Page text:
Professor shares research, discovery of regional 'treasures' in brochure
Shikellamy Marina. Photo courtesy Susquehanna River Valley Visitors Bureau
Posted: November 29, 2011
LEWISBURG, Pa. - As Bucknell University Professor Katie Faull sought to uncover the long-buried story of Moravian settlers in the Susquehanna River Valley, again and again she was struck by the stunning natural beauty and historical significance unknown to most visitors to the area.
The professor of German and humanities, who is translating diaries left behind by the Moravians during the colonial period, shares her observations in a new driving tour brochure published by the Susquehanna River Valley Visitors Bureau. "Native Paths" is the first brochure of its kind for the agency, which promotes tourism in Union, Snyder and Northumberland counties, said Executive Director Andrew Miller.
"Since I have been doing my research on the Cultures at the Confluence and the Moravians who settled here, I have come to see the valley in a very different light," Faull explained. "I wanted to share those insights with visitors to the area."
Connecting the dots
The brochure highlights historic sites from the colonial period, "when Native Americans, colonists and Europeans came together to trade, negotiate and live." The driving route "follows common paths used for exchange, communication, hunting and war for Native peoples for centuries before the arrival of the European settlers."
Miller got the idea for the project when he heard Faull speak at several events about the history and natural beauty of the region.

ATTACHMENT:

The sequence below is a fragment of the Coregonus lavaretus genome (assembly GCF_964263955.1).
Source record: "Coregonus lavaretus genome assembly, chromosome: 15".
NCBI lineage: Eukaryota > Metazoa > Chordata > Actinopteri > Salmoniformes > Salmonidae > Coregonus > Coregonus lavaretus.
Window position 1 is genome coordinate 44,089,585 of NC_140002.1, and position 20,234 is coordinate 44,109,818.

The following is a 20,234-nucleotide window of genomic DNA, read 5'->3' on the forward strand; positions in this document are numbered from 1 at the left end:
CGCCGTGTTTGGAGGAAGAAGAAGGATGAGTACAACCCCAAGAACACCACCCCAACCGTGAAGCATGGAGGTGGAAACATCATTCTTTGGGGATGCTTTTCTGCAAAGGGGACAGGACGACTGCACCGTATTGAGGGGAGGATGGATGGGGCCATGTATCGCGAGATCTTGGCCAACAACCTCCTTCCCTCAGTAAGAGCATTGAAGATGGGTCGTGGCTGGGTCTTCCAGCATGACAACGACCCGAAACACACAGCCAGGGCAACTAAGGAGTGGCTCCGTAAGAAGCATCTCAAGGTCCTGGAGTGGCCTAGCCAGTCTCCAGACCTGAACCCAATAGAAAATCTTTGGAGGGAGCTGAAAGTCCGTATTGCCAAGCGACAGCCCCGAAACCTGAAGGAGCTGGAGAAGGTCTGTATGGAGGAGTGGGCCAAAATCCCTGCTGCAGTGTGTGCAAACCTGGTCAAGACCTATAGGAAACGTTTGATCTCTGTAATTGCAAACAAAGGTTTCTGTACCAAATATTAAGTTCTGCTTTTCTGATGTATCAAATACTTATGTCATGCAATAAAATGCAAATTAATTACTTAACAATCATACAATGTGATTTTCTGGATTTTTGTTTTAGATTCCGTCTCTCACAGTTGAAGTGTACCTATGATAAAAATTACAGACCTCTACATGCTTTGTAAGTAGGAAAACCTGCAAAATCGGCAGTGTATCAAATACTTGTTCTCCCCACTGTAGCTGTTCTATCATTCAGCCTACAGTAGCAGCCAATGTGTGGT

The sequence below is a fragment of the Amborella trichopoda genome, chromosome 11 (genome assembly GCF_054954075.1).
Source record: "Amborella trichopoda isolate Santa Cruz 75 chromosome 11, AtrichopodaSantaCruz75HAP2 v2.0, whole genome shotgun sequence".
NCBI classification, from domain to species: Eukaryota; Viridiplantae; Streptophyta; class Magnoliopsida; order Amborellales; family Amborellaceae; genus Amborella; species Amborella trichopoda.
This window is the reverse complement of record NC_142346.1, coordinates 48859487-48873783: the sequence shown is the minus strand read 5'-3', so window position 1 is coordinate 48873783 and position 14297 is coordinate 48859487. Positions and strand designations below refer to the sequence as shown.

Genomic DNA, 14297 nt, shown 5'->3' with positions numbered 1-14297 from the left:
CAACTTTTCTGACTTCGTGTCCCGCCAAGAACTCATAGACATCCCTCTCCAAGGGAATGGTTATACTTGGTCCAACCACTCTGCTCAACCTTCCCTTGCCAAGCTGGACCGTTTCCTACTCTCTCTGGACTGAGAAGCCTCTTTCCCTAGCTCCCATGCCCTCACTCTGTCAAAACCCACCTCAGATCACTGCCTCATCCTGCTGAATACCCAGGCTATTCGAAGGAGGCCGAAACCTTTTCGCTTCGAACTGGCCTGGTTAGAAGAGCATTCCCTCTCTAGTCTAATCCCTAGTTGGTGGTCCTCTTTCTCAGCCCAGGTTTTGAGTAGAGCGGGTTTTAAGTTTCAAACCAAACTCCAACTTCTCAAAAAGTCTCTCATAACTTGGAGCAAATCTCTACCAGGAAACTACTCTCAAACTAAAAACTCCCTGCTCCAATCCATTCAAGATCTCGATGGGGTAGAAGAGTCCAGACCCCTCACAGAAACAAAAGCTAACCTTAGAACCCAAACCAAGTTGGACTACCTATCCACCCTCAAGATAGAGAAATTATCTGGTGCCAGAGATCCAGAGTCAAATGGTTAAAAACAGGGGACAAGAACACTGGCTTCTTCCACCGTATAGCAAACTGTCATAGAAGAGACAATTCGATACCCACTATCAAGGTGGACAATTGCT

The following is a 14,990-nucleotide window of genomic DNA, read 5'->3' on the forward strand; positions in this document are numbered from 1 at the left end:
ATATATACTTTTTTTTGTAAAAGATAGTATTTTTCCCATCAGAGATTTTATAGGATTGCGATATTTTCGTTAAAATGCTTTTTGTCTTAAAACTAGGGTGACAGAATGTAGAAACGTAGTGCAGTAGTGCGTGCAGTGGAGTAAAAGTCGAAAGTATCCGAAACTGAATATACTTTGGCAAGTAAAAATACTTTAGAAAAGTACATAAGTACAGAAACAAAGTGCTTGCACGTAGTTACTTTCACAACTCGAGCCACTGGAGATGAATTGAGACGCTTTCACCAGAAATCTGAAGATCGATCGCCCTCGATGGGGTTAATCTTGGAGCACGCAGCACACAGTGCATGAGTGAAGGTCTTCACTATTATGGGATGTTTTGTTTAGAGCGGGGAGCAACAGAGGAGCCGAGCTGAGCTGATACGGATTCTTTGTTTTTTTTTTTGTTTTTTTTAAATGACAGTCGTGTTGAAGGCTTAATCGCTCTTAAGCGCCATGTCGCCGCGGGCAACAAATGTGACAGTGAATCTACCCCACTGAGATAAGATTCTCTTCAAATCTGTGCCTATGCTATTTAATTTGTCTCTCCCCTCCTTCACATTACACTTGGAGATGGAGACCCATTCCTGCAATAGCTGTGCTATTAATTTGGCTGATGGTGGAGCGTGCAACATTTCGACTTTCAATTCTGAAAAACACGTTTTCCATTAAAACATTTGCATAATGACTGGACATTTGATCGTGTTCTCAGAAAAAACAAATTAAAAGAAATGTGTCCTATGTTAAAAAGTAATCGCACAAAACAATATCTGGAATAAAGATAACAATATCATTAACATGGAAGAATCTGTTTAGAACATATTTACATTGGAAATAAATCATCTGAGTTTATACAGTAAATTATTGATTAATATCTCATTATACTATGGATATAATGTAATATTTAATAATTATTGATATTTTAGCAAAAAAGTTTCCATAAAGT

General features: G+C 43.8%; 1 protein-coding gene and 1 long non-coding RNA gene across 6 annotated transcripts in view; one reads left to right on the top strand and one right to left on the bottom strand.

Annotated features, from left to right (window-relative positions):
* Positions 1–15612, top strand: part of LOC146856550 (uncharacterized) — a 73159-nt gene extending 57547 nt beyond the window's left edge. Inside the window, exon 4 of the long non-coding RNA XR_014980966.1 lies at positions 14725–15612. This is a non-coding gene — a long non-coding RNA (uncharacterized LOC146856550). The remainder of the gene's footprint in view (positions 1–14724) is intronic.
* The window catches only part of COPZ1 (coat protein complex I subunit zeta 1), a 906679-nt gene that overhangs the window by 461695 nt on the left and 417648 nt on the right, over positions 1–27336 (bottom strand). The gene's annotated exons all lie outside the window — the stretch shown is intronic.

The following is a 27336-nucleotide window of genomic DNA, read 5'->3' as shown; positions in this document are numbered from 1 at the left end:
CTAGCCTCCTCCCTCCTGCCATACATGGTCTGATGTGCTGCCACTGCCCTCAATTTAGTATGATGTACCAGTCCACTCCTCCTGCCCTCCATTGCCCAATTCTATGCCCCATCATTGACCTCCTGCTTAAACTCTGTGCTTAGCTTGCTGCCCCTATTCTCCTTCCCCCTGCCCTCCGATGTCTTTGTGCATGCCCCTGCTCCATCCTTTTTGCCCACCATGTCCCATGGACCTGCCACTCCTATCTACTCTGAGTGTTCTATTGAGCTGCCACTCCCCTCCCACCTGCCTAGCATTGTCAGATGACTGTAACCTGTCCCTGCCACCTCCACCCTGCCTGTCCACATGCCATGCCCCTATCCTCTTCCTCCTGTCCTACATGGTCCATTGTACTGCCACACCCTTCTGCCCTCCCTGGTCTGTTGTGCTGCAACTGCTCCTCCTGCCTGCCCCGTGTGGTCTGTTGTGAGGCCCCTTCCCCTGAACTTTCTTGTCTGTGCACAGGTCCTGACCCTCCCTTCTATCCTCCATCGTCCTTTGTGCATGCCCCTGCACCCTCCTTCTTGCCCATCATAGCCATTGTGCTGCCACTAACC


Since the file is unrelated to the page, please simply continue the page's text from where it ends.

"When she spoke, she did so with such knowledge of the history, and the room would just go silent," Miller said. "The majority of these places are not tourist attractions. Some of them have been highlighted in the past but never in the context of Native American history. This is the first time we are connecting the dots of history."
Faull has been awarded a $100,000 grant from the National Endowment for Humanities for her collaborative research and translations of the mid-18th-century Moravian diaries, most of which were written in German. || See Bucknell news story and Ask the Experts.
Cultures at the Confluence
Her research is part of a larger, cross-disciplinary program at the Bucknell Environmental Center, Cultures at the Confluence, which involves several efforts to uncover and highlight the history of the Susquehanna River Valley. The confluence is the place where the North and West branches of the river meet, in Sunbury. || See Bucknell Magazine story.
Miller asked Faull to write the text, relaying the story of her discovery as if she were getting into a car or kayak or walking along the shore of the Susquehanna River, he said. Faull donated her time to the project.
The brochure includes eight recommended stops, including Shikellamy Overlook in Sunbury, which offers a panoramic view of the confluence; Shikellamy State Park Marina, where Native American leaders lived and opened their homes to Moravian missionaries; the Warrior Path to Montoursville, used for war parties and trading for the Iroquois; and Selinsgrove's Isle of Que, another Native settlement.
"I wanted to highlight the importance of the valley in colonial times and also because the area now known as Sunbury is considered the capital of the Woodlands Indians in the 18th century," Faull said.
Cindy Inkrote, director of the Northumberland County Historical Society, helped with the project. She said the brochure offers "a wonderful opportunity to follow the pathways of the Susquehanna River Valley's early inhabitants and to become more aware of the interaction of those cultures."
"Dr. Faull's translation of the Moravian diaries brings a new level of understanding to what took place during the 18th century at the Susquehanna's confluence," she said.
To request a free "Native Paths" brochure, go to the visitors bureau website or call 1-800-525-7320 or 570-524-7234.
Contact: Division of Communications
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